Date of writing: 15.02.2017
- You do not need a guide for the tour, as a guide will merely show you,
where the path is. Instead, this description, the OSM-track and a certain sense
of orientation is sufficient to find the right way. Always have an eye
on whether you are still on the path, if unsure, look around, usually
you should find the right way quickly. The path is slightly worn
(probably a few hikers a week), and thus visible.
- Instead of a guide, you could take a doctor with you, as there is the
real probability of slipping. You are very unlikely to fall to death, so
the maximum which could happen in reality is sliding on the slope for 2
meters. The necessity of a doctor was a joke of course 😉 just pay
- Anyway, as a rule of thumb, if you are scared easily and prefer
comfort and coziness, stay at home. If you prefer the feeling of having
conquered the summit, while risking to get a bit dirty and sweating, go
for it, you’ll make it.
- Don’t attempt, when it was raining (heavily), as there is bare rock
with lichens, on which you would need to get some grip. Same applies for the many
leaves on the ground. If it is raining, you will have to do the way down
on your buttock, or you will be forced to. 😉
- Don’t attempt, if you are only an occasional hiker used to easy
marked trails with gentle slopes. You will have to use both arms, legs, a
certain amount of body tension to pull yourself up or down. It makes
the hike reliable, if you have some basic climbing experience, even at
artificial climbing halls or from boldering. This should give you a good
sense for your body and its behavior when moving on sloped
surfaces. But if you have, this hike makes fun.
- The path is neither trailmarked, nor well maintained. So you have to
climb through/across fallen trees, step, push away some shrubs or
grass. Watch out your head and face when walking, not just the ground.
Anyway there seems to be partly maintenance as some of the plants were
obviously cut down at some sections. Usually no problem, if you are slim
- Pay attention on the way you go up, as it is crucial to go down the
same way. People have died by missing the right one, ending up in a
- You’ll need hiking boots or at least a good sole and grip, even if
you are just standing on the tip of the shoe. Hiking sandals could work,
but will make you unhappy because of grass, seeds and sticks which
might get stuck in it.
- Beware of liana like plant parts on the ground, which might let you stumble by holding your foot.
Start the hike in the narrow road right of Europcar and left of Hina
Pearls. This is a residential road which soon will be unpaved. After
400m the road ends. Near the end, before a white house, turn left. The
path leads north for 100m, then turning towards the mountain, passing
through a banana plantation. 100m further the forest starts and
immediately there’s something which appears to be a crossing
intersection. Turn right (south) there, following the footpath into the
woods, which is without major ascend for the next 100m. Sharp left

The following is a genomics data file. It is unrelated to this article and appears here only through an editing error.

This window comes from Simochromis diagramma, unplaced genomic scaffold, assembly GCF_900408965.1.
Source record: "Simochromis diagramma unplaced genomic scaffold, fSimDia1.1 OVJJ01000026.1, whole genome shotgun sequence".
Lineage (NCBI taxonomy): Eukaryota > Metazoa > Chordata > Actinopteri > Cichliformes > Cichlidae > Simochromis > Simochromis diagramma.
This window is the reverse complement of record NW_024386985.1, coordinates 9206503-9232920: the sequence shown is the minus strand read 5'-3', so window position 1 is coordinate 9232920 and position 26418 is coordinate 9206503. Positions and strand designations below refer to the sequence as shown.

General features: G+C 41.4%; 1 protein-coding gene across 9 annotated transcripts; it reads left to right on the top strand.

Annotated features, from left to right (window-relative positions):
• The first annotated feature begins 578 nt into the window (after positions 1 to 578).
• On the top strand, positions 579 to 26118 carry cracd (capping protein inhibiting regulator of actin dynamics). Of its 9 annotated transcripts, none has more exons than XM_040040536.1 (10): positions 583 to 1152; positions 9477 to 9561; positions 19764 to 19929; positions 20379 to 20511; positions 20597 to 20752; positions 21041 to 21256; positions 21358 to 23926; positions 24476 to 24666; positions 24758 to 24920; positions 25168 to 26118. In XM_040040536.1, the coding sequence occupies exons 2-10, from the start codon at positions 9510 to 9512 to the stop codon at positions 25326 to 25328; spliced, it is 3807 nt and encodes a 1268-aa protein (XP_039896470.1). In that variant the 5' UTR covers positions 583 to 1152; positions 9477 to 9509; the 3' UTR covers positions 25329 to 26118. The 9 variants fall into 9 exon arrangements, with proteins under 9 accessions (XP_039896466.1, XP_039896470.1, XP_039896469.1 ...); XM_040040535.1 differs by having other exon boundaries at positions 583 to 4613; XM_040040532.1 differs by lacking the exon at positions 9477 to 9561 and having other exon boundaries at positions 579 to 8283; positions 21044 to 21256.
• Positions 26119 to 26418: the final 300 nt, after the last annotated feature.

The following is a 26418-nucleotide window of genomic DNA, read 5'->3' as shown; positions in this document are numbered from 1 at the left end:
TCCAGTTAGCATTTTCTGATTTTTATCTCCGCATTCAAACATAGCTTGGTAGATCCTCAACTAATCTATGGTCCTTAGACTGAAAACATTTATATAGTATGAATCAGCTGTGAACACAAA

towards the mountain and the ascend begins. After 150m there is a small
partly obstructed viewpoint with a 100 year old mango tree. Around 10
Minutes later, the first rope will appear giving an insight, how the
path will proceed. If you are almost struggling there, you should not
continue, it will get slightly worse. If you just find it challenging,
Soon a second rope follows. Here you are standing at that part of the
mountain which is visible from the town as the lower cliff surrounding
the mountain. In general the path goes the same direction more or less
along the gradient of the slope, until the bottom upper cliff is
reached. There is a third rope. The path now turns to the left following
the bottom of the cliff and traversing around the mount Ohue for 120°.
Although you already reached around 480m altitude, this traversing could
take about half an hour, until there is a gap in the cliff, which is
suitable for climbing up. This is on the northern slop including views
to the airport, and the cargo harbor at Farepiti.
Turn towards the mountain again, there is a fourth rope where also a
little bit of water is coming down the path. Another small cliff, just
go ahead bypassing it. Finally a 2m bare rock with natural steps
appears, which is secured by the fifth rope. This brings you to a rim,
where summit is visible and just another few meters away.
The summit gives you a breathtaking view, which makes a helicopter
round flight obsolete. The summit height according to the Lonely Planet
guidebook is 619m, my GPS showed 625m.
It was once possible to continue further to Mt. Pahia, but due to a
fire, which devastated the vegetation around its summit, necessary grip
and aid by plants and branches to overcome another small cliff, are
gone. Maybe they already regrew to an extend, that it is possible to
climb it again. Anyway, by looking at it, I reckon you probably will
need climbing gear. By looking from Mt. Ohue, it was unclear if the
trail goes along the rim all the time or surrounds the cliff lightly
left. At least the path is not worn and clearly visible continuing from
The hightest mountain of Bora Bora is Mt. Otemanu (727m).